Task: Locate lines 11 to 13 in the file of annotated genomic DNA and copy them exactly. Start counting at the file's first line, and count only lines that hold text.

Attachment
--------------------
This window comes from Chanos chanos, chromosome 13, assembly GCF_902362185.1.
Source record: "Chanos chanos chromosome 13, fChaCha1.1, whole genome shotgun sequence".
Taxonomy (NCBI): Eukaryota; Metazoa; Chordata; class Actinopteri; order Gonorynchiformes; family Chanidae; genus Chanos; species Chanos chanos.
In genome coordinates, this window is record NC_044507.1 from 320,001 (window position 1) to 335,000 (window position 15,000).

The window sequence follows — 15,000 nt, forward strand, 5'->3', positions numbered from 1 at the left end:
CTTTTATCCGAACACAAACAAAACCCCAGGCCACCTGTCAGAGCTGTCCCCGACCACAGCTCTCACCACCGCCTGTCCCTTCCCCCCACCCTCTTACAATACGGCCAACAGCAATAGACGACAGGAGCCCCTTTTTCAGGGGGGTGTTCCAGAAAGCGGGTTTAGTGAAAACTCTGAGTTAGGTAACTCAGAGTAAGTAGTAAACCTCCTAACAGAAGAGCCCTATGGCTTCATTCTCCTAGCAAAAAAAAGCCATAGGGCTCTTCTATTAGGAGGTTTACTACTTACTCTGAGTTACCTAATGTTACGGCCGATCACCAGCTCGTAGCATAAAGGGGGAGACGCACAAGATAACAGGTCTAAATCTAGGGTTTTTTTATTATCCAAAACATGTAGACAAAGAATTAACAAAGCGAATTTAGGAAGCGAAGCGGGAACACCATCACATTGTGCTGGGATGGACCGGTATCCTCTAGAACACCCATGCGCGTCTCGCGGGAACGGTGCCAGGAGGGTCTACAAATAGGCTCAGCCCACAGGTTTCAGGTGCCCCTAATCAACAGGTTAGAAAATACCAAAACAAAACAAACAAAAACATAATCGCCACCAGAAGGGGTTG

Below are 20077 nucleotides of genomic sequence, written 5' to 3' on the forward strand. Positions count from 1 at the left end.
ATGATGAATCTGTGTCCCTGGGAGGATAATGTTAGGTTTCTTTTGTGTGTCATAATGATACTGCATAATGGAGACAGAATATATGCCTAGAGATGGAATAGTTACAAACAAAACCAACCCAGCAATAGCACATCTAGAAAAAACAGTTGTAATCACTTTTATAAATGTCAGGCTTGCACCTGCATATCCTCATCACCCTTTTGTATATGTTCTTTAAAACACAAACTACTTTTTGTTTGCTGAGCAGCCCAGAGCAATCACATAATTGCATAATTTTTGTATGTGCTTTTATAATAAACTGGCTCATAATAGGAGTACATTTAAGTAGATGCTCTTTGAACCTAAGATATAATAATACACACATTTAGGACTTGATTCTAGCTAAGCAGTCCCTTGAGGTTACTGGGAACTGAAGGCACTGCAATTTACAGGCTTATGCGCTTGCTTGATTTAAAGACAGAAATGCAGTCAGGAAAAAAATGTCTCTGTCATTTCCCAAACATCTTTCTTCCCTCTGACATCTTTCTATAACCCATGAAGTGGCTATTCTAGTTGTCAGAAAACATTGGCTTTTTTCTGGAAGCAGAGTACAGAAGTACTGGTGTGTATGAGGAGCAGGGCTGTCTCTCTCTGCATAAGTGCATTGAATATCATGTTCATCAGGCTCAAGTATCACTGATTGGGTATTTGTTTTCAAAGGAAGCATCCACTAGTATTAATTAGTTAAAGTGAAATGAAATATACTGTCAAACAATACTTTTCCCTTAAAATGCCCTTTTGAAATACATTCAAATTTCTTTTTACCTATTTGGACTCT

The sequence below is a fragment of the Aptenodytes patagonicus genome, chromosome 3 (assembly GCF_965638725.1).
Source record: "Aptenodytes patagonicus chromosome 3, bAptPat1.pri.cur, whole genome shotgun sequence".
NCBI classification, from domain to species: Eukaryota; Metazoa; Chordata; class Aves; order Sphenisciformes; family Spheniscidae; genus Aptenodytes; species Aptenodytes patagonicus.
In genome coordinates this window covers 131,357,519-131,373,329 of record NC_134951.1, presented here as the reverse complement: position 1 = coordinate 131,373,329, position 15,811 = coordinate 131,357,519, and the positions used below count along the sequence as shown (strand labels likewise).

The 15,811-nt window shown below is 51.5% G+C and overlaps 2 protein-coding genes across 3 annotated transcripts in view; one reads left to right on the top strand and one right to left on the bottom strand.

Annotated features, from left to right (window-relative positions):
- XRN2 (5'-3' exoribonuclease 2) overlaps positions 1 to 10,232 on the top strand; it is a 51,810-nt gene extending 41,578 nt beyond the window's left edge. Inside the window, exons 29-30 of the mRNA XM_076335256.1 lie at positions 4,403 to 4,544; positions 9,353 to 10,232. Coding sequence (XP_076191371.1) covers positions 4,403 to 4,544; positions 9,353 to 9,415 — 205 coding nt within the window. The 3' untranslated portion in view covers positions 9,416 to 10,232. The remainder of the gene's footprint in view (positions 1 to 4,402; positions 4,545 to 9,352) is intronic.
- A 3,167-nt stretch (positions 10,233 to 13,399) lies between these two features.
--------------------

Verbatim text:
NCBI classification, from domain to species: Eukaryota; Metazoa; Chordata; class Aves; order Sphenisciformes; family Spheniscidae; genus Aptenodytes; species Aptenodytes patagonicus.
In genome coordinates this window covers 131,357,519-131,373,329 of record NC_134951.1, presented here as the reverse complement: position 1 = coordinate 131,373,329, position 15,811 = coordinate 131,357,519, and the positions used below count along the sequence as shown (strand labels likewise).

The 15,811-nt window shown below is 51.5% G+C and overlaps 2 protein-coding genes across 3 annotated transcripts in view; one reads left to right on the top strand and one right to left on the bottom strand.